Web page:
Kansas City Southern CEO on the economic recovery from coronavirus


The CEO of Kansas City Southern told CNBC on Friday he sees the company’s recovery from coronavirus business lows continuing for the rest of 2020, an optimistic sign for the broader U.S. economy.

The railroad operator reported third-quarter earnings earlier in the day, posting revenues of $660 million that missed Wall Street estimates of $663 million. However, Kansas City Southern’s per-share earnings of $1.96, excluding items, was better than the profits per share of $1.90 analysts had forecast.

“Across our industrial and consumer economy, we think it’s going to continue to be modestly strong from this point through the end of the year,” CEO Patrick Ottensmeyer said on “Closing Bell.”

Kansas City Southern also raised its full-year guidance Friday, saying it expects earnings per share to be slightly higher on a year-over-year basis. Shares of the company closed down 2.72% Friday to $179 apiece. The stock is up nearly 17% this year.

Carload volumes were down 4% in the third quarter compared with the year-ago period. But that is improving, Ottensmeyer said. “We’re up a little bit from last year and certainly above pre-Covid levels,” he said.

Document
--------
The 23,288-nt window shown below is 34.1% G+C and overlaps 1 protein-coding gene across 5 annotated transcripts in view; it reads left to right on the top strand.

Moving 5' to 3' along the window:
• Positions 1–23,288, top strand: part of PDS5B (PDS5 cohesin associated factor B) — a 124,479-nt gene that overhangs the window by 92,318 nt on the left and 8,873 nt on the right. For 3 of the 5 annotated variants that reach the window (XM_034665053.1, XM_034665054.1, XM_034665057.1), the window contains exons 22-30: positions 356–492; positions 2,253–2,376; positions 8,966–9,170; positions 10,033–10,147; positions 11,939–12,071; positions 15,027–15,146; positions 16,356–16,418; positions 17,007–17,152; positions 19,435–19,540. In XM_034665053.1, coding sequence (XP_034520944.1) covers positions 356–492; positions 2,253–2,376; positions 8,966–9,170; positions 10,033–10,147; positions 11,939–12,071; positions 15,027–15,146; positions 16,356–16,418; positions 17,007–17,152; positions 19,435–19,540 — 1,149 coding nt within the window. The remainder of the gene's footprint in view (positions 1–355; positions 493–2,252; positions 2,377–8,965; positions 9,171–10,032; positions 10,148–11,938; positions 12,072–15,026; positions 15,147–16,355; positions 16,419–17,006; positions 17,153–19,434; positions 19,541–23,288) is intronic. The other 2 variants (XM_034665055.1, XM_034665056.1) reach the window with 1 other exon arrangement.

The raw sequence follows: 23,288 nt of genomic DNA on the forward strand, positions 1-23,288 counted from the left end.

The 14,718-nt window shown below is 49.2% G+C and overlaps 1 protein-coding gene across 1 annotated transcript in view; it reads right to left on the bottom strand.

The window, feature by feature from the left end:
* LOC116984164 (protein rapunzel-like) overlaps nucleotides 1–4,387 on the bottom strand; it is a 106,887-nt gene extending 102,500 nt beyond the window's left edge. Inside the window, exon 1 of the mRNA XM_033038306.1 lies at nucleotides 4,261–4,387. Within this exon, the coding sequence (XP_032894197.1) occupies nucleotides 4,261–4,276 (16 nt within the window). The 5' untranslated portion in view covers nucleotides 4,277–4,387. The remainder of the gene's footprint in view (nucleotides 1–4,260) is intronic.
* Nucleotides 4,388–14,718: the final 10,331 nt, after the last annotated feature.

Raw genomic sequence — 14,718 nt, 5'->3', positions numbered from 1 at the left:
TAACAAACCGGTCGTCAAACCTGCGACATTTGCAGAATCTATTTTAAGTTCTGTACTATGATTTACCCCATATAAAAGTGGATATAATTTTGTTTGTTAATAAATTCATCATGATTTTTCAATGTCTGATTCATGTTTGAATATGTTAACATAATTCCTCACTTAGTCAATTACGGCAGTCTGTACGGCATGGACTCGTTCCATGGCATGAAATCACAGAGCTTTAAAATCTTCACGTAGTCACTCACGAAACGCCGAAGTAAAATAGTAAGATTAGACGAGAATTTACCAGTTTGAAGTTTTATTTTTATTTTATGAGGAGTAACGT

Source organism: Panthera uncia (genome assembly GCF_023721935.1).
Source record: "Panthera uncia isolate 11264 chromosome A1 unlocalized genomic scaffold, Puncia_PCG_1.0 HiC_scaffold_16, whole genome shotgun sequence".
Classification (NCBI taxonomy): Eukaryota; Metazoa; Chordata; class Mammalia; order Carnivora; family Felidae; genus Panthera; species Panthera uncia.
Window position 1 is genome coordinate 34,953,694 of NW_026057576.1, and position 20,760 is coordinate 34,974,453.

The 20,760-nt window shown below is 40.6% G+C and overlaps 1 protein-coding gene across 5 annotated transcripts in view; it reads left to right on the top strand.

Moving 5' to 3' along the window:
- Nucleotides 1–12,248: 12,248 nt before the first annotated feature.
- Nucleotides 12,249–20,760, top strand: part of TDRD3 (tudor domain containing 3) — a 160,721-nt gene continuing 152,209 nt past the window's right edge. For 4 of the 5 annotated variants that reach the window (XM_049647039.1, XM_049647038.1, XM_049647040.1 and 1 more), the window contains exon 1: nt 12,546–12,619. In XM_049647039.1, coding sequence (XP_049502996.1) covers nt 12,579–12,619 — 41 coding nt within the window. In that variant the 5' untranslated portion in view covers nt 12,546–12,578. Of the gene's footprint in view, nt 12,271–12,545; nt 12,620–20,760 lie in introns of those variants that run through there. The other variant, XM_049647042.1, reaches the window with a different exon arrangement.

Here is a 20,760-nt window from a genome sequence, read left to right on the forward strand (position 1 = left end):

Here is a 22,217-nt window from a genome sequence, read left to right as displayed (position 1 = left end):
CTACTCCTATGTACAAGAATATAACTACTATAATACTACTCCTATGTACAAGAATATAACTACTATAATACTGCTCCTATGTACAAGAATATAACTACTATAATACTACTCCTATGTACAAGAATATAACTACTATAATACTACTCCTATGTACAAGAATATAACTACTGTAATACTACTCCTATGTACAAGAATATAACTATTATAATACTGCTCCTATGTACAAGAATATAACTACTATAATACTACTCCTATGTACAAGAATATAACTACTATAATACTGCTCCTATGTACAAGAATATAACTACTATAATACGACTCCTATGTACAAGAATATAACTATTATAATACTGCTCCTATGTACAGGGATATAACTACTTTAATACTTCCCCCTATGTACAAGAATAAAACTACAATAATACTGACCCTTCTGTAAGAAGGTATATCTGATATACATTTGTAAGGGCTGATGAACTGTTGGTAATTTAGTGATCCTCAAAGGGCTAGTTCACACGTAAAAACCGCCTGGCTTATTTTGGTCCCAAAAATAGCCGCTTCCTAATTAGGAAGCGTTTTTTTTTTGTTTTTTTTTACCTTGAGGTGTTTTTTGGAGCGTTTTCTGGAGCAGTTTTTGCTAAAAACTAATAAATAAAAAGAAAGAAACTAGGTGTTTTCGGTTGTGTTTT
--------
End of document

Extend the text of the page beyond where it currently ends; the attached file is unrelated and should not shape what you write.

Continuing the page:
A Kansas City Southern (KSC) Railway locomotive passes through Knoche Yard in Kansas City, Missouri, on Tuesday, Jan. 7, 2020.

Whitney Curtis | Bloomberg | Getty Images

Railroad operators, with their exposure to multiple different industries, are often seen as bellwethers for the economy. The U.S. has added millions of jobs back in recent months after steep employment cuts from the pandemic, and sectors such as housing have seen impressive strength. However, there are questions now about the resilience of the recovery, especially as Congress has been unable to come to terms on another round of stimulus.

Ottensmeyer said Kansas City Southern’s strongest segment has been refined petroleum products, largely driven by moving fuel from Gulf Coast refineries into Mexico. The company also has experienced strength in its automotive segment, he said, as the auto industry rebounded from the coronavirus slowdown.

On the other hand, Ottensmeyer said Kansas City Southern has seen weakness in its intermodal volumes, which involve multiple modes of transportation. He said they’re lagging the industry there and “that has to do with some service interruptions, some issues going on in Mexico that we’re trying to deal with that have caused us to lose some business, at least for some period of time.”

In general, Kansas City Southern has seen an “incredible” V-shaped recovery on its shipping volumes from pandemic lows, according to Ottensmeyer. He said the last few months have been like a roller coaster “if you think about the things we needed to do, not knowing what was ahead, with volumes falling that quickly and that dramatically in the second quarter, and then bouncing back 90 days later.”



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